Each year, the Orlando Sentinel reviewing team picks 10 Orlando Fringe Festival shows for our Best of the Festival list. Here are this year's top 10, presented alphabetically… you can read the review of each and check out remaining showtimes after the list.
Best of the Festival
- 9-11: We Will (Never) Forget (reviewed by Tod Caviness)
- Bad Connections? (reviewed by Sandra Carr)
- Bursting Into Flames By Martin Dockery (reviewed by Matthew J. Palm)
- Dance for Grandma (reviewed by Jim Abbott)
- Dirk Darrow: NCSSI (reviewed by Matthew J. Palm)
- Fosgate, Ferret Loan Officer (reviewed by Matthew J. Palm)
- Lil' Women — A Rap Musical (reviewed by Jim Abbott)
- Mitzi Morris in "Dazzled to Death" (reviewed by Matthew J. Palm)
- Mysterious Skin (reviewed by Matthew J. Palm)
- Oneymoon (A Honeymoon for One) (reviewed by Tod Caviness)
'9-11: We Will (Never) Forget'
The show starts before the announcements even begin, with bystander video of the Sept. 11, 2001, attacks. The footage is so universally sobering that — for a while — you begin to be leery about the show's intent. For all the title's insistence to the contrary, the wounds of 9-11 are still raw enough to exploit.
No such worry. New Yorker Jason Nettle brings the pain in his one-man show, but he does so to no trivial effect. Switching between 17 characters in the wake (or the midst) of the attacks, he tackles loss, acceptance, prejudice and despair with a series of short but brutal snapshots. In each of his roles as a haunted cop, a grieving widower and a frazzled bartender, Nettle is distinct without being showy. By necessity, the emotion ratchets high — almost unbearably so, at points — but there are some welcome reprieves. (His vignette as a self-absorbed actor is one of Nettle's most subtle turns, improbably hilarious.)
The biggest triumph, though, may be what the show doesn't do: Preach. If you can't already glean it from the emotional tidal wave of his previous characters, Nettle's final monologue reveals this as a very personal show. If it's a call to action, it is only in the deepest, most personal sense, as when one of his voices admires the ability of a mere 19 people to change the world — and seethes at their decision to create such tragedy. "When do we all get to believe in one thing?" he asks. It's a question that lingers long after the lights go up.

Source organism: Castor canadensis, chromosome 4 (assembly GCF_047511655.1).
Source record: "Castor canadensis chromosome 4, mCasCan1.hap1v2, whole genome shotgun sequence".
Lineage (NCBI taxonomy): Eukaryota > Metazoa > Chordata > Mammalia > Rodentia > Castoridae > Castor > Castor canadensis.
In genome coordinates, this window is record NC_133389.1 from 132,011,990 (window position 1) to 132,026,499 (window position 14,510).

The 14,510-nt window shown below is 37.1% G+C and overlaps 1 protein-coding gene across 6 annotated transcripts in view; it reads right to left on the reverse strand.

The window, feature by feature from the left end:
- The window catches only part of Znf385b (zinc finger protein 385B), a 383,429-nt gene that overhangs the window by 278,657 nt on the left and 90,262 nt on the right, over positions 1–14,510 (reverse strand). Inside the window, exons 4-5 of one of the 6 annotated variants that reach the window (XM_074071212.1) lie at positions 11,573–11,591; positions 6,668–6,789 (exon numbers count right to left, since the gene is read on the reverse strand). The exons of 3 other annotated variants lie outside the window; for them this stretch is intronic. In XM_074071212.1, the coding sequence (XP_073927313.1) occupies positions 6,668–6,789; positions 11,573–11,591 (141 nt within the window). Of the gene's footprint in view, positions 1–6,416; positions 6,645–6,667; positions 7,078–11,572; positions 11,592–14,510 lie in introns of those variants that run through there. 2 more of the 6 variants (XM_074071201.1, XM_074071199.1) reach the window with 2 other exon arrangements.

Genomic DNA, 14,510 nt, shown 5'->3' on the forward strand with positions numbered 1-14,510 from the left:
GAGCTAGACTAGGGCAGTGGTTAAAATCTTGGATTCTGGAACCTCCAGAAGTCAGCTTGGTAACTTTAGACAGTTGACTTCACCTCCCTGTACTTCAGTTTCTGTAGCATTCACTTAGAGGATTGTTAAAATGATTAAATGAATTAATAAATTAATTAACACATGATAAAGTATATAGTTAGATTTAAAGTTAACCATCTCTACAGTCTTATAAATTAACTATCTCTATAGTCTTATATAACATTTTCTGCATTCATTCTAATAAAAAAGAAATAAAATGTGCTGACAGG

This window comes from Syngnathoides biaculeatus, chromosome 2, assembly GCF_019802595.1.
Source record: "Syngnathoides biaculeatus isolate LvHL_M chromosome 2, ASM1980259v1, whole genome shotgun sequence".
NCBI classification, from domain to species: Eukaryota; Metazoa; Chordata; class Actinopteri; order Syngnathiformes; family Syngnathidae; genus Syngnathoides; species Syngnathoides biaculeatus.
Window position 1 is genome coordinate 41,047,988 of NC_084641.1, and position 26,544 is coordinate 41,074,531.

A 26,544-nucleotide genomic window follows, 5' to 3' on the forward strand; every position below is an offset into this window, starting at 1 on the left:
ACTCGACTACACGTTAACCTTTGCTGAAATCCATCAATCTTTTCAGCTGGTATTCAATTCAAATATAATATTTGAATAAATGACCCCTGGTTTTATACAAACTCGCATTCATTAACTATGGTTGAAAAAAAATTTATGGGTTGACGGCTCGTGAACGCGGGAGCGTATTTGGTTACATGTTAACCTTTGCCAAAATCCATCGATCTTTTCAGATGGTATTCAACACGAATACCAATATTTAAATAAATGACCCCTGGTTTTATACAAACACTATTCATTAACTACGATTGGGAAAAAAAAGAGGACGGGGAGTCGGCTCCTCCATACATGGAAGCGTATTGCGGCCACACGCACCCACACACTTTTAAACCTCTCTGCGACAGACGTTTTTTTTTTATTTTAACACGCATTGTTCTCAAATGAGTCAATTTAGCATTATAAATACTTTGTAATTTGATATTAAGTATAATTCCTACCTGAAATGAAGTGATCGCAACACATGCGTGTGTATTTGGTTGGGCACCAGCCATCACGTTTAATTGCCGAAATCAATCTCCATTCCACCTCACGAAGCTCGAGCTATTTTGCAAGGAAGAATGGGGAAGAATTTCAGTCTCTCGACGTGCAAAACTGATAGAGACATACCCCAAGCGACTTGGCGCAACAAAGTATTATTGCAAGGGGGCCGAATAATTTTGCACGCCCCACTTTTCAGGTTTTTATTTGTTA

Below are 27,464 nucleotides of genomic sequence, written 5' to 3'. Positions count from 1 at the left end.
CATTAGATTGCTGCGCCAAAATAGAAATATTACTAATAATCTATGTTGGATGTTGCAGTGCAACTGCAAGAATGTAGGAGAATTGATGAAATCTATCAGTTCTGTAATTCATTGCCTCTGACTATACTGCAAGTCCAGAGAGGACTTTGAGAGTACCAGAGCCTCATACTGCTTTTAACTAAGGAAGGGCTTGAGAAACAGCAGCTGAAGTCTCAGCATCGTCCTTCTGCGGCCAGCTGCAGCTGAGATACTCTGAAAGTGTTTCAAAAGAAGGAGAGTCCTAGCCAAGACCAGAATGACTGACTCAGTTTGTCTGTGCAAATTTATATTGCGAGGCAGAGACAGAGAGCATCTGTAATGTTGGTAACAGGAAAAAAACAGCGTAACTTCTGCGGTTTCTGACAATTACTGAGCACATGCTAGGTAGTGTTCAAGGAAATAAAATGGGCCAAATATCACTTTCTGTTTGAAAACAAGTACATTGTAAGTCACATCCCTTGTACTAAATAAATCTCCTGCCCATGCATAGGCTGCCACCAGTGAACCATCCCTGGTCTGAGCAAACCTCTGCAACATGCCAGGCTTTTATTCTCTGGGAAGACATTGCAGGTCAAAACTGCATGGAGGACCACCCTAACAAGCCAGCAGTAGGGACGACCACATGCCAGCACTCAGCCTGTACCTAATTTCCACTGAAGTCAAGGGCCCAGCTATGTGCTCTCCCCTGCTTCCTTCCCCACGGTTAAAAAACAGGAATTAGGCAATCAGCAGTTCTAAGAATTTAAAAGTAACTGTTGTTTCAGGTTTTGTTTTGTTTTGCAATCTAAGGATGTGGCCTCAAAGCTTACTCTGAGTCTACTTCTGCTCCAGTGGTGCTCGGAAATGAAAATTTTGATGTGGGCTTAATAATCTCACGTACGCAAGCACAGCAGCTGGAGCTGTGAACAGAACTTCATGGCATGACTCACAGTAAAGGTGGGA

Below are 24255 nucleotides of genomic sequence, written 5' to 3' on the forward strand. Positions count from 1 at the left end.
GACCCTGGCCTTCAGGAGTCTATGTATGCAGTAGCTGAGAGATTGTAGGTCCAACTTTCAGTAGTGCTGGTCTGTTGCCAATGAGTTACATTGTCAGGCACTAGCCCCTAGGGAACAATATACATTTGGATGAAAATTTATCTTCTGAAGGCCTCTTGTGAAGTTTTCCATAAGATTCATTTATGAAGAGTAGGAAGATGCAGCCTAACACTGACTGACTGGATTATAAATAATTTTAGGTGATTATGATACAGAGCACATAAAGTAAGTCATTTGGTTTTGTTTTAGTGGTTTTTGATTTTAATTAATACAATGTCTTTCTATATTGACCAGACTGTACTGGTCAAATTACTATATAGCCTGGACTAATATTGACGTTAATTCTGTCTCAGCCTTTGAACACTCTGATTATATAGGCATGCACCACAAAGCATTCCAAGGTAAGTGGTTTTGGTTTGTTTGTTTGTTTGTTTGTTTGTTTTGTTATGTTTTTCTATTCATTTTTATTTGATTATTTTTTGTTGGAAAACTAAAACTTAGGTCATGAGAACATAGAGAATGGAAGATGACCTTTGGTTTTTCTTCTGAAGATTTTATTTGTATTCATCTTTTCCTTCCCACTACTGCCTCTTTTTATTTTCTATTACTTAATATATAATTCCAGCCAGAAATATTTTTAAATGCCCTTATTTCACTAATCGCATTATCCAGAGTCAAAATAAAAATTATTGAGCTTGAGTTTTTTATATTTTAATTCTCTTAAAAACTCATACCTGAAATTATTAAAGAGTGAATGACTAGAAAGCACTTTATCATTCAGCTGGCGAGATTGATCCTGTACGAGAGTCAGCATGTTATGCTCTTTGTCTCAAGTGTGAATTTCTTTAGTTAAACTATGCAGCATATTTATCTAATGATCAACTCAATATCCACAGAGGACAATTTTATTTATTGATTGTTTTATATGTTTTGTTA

55 minutes, Brown Venue, $11. Remaining shows: 6 p.m. Friday, 2:30 p.m. Saturday.
— Tod Caviness, staff writer
Actor Paul Cosentino portrays nine interrelated New York characters experiencing loss, pain, understanding and forgiveness while soul-searching and seeking happiness in playwright Michael Levesque's "Bad Connections?"
The story begins with a yoga instructor reminding his class, as well as the audience, to stop, look and listen and think about the connections made that day.
Cosentino mesmerizes as he brings the characters to life with only chairs and lighting changes to enhance the scene's mood.
His characters are diverse: He brilliantly portrays a gay yoga instructor, a pregnant African-American woman, a middle-aged Jewish wife to an anxious Italian man trying to let go of his past. The characters show us that we're all connected through the good and bad times — though we may have to make some changes along the way.
Make a connection with this gem and witness Cosentino's hilarious, heartfelt and unforgettable show.
75 minutes, Silver Venue, $11. Remaining show: 11:45 p.m. Saturday.
— Sandra Carr, correspondent
'Bursting Into Flames By Martin Dockery'